Questyle Audio QP2R/HB2 portable audio player

hfncommended.pngIt's costlier still than its predecessor, but Questyle's updated portable Digital Audio Player-and-dock combo delivers great sound quality – both at home and on the road

Shenzhen-based brand Questyle impressed the pundits with its debut QP1R digital audio player (DAP), launched back in 2015 at just the right time to exploit the increased interest in high-quality portable players and DACs. At first glance, the new QP2R looks very similar, with the same rugged and sturdy design – available in either gold or an Apple-esque 'space-grey' – and that distinctive armour-plated volume control protruding from the top of the device.

On closer inspection, the QP2R boasts a number of new features and improvements to offset its higher price, vaulting past the QP1R's £700 ticket to a full £1199. Not least, the QP2R sweetens the pill by doubling its internal storage to 64GB with support for a further 2TB via its micro-SD card slot (the QP1R supported just 200GB).

High-End Ambitions
The QP2R also has ambitions to be more than just a portable player, as Questyle now provides an optional dock unit, called the HB2 'HiFi Hub', designed for indoor use. The HB2 costs an additional £599, but includes a remote control and charging features for the QP2R, along with additional digital and analogue outputs that allow you to use the QP2R as part of your existing home hi-fi system [see Sidebar]. This brings the total cost of the QP2R and HB2 to around £1800, and pitches the player headlong into the rarefied high-end DAP market traditionally dominated by the likes of Astell & Kern.

Like its predecessor, the QP2R is a quaint combination of high-tech features and retro design. The chunky aluminium casing looks distinctly old-school, measuring 65x134x14.5mm (whd), and weighing 200g. It's almost 50% heavier than my iPhone 7, and those dimensions mean that you are more likely to carry it around in a briefcase or backpack, rather than slipping it into a pocket alongside your smartphone. It is, however, very sturdy, and is complemented by scratch-resistant Gorilla Glass used on the front and back panels. Even the somewhat inelegant volume dial, protruding a further 14mm up from the top corner of the device, is protected by small metal 'arms' helping to prevent it getting turned – or indeed, snapped off – by accident.


And, of course, there's that mechanical scrolling wheel on the front, which clearly harks back to the turn-of-the-century design of the very first Apple iPod. The QP2R's 2.4in screen isn't touch-sensitive so, as with the old iPod, the scrolling wheel is the primary control for browsing through your music library and navigating through the various options in the main Settings menu. I did find the wheel mechanism a little over-sensitive at first, sometimes causing me to accidentally skip past the setting or track I wanted to select, but it didn't take too long to get a feel for it. There's also a menu option that allows you to lower the sensitivity of the wheel, and another for increasing the size of text and on-screen brightness.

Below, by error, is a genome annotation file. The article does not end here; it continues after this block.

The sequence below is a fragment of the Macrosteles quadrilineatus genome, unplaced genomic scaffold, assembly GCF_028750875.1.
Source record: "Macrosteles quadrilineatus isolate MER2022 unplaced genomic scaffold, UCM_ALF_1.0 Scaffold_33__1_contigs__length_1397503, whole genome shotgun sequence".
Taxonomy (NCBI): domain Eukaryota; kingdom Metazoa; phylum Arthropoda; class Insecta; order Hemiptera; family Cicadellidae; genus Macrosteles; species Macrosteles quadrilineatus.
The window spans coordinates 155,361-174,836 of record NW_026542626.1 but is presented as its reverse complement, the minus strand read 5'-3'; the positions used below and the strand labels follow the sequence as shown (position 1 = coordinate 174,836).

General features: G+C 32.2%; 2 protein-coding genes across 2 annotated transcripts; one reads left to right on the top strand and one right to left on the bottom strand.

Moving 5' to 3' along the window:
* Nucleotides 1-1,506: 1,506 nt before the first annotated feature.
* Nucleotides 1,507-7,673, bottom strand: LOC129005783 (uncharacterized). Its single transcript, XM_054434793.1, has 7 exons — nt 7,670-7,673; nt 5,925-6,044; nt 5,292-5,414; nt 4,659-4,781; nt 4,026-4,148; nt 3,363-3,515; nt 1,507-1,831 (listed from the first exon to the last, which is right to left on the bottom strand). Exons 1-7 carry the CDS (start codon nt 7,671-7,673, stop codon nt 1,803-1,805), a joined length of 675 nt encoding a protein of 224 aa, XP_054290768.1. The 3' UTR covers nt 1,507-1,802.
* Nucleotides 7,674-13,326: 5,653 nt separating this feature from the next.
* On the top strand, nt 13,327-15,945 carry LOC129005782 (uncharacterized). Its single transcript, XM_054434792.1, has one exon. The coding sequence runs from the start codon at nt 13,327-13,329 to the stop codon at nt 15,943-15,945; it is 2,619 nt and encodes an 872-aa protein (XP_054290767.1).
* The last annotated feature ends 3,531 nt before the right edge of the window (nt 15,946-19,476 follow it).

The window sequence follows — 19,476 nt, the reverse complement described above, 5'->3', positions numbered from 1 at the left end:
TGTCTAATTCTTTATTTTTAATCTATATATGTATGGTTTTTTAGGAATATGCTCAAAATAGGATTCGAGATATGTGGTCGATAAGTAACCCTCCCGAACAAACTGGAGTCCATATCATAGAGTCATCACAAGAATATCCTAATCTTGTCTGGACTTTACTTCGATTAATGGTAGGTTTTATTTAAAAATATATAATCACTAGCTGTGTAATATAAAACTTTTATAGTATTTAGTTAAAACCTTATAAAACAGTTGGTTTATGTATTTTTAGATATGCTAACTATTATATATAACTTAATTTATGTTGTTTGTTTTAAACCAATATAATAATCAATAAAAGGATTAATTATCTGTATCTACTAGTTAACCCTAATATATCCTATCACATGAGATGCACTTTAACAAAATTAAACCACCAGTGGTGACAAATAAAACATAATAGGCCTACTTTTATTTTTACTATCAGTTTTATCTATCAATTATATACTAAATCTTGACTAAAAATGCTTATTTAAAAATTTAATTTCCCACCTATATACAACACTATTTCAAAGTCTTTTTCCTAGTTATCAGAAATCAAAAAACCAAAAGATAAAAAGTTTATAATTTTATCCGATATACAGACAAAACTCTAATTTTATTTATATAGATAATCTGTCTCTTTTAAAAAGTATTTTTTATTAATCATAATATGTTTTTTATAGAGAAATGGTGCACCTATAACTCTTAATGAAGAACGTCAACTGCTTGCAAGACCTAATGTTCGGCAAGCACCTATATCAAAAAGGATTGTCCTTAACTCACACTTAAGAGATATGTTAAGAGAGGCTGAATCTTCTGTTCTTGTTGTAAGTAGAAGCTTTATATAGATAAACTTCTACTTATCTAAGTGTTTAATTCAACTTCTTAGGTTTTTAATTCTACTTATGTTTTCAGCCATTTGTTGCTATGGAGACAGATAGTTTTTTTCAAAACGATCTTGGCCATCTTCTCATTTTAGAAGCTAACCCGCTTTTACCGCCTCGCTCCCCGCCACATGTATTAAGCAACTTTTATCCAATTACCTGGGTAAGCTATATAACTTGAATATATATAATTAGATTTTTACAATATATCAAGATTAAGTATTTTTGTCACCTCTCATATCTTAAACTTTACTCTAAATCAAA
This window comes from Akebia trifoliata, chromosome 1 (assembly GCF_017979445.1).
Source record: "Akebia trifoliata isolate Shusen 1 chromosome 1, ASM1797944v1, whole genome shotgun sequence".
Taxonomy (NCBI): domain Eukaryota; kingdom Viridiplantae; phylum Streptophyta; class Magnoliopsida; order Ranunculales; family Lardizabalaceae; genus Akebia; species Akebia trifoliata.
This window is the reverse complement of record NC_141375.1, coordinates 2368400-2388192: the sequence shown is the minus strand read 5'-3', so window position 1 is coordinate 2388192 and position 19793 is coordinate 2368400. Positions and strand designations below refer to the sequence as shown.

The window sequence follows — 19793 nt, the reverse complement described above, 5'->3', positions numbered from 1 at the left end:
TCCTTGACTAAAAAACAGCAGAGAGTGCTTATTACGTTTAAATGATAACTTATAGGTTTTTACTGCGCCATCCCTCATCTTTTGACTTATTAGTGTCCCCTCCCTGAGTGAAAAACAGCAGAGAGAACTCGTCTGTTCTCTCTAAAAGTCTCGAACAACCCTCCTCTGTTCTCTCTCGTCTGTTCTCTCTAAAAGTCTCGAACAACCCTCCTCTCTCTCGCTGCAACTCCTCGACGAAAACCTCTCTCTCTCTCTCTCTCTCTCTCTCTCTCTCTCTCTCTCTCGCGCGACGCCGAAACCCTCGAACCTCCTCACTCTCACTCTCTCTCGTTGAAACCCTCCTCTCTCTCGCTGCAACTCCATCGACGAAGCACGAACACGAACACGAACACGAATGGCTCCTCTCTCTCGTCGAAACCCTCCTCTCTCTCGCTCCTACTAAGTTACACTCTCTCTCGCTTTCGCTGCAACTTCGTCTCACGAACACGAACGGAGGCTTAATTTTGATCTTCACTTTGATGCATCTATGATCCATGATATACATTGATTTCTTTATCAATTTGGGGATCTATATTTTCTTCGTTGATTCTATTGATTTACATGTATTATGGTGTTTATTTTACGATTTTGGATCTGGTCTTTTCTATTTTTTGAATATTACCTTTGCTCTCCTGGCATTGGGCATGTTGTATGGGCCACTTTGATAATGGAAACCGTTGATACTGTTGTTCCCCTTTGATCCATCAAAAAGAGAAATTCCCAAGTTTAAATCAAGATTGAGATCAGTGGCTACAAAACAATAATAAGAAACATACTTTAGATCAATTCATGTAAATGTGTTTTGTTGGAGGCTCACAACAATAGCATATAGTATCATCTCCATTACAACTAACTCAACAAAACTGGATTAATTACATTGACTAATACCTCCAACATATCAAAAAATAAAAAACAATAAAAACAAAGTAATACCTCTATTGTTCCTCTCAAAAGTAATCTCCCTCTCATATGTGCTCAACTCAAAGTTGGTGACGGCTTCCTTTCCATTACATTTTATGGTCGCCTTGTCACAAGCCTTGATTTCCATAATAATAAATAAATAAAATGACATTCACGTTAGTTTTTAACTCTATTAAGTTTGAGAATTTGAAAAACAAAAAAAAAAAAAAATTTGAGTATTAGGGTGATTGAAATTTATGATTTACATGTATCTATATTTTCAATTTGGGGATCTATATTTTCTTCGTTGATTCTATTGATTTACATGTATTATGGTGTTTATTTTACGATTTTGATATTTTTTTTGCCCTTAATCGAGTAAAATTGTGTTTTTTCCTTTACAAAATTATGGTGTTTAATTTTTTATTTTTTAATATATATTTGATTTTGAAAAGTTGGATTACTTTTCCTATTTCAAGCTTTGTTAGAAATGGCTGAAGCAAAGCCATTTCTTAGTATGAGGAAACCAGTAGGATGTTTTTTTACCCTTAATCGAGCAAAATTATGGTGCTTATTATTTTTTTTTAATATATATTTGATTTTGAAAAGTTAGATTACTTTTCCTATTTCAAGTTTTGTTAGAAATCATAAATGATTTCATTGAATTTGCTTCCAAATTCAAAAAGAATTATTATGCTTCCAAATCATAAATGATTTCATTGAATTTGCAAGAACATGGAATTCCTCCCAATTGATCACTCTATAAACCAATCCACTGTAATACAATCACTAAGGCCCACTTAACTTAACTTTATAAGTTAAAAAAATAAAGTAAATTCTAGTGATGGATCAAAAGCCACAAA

The screen may not be touch-sensitive, but there are four touch-sensitive buttons located within the glass panel surrounding the scroll wheel. The top two allow you to quickly open the Settings menu and step back to the previous sub-menu without using the wheel, while the lower buttons act as the Forward/Back controls when playing music. You can also control playback using the three mechanical buttons on the left-edge of the device. These weren't included on the original QP1R, and they now allow you to control your music without having to pick up the QP2R in order to use the scroll wheel.

The design might be rather retro, but there's nothing old-fashioned about the technology inside the QP2R. It's based on AKM's AK4490 'Velvet Sound' DAC which has proved its worth in desktop devices such as the Pro-Ject DS2 range [HFN Nov '17]. However, pride of place goes to Questyle's Class A 'current mode amplification' that we saw in the CMA800R headphone preamp and CMA800P line preamp [HFN Jan '17 and Jul '17]. High-res support has been updated too, with the QP2R now accommodating 384kHz/32-bit and DSD256 files while offering both 3.5mm and 2.5mm (balanced) headphone connectors. The 3.5mm port also doubles up for optical output, downsampling music files to 192kHz.

There are a few rough edges, though. The QP2R uses a USB-C interface to connect to a PC or Mac – with an adapter cable included in the box – and it's easy to copy your music library across via USB or a micro-SD memory card. However, there's no software provided with the QP2R that would help you to copy existing playlists, so you'll have to start all over and create new playlists on the device itself.

Questyle Audio Technology Co. Ltd
Supplied by: SCV Distribution, Hertfordshire
03301 222500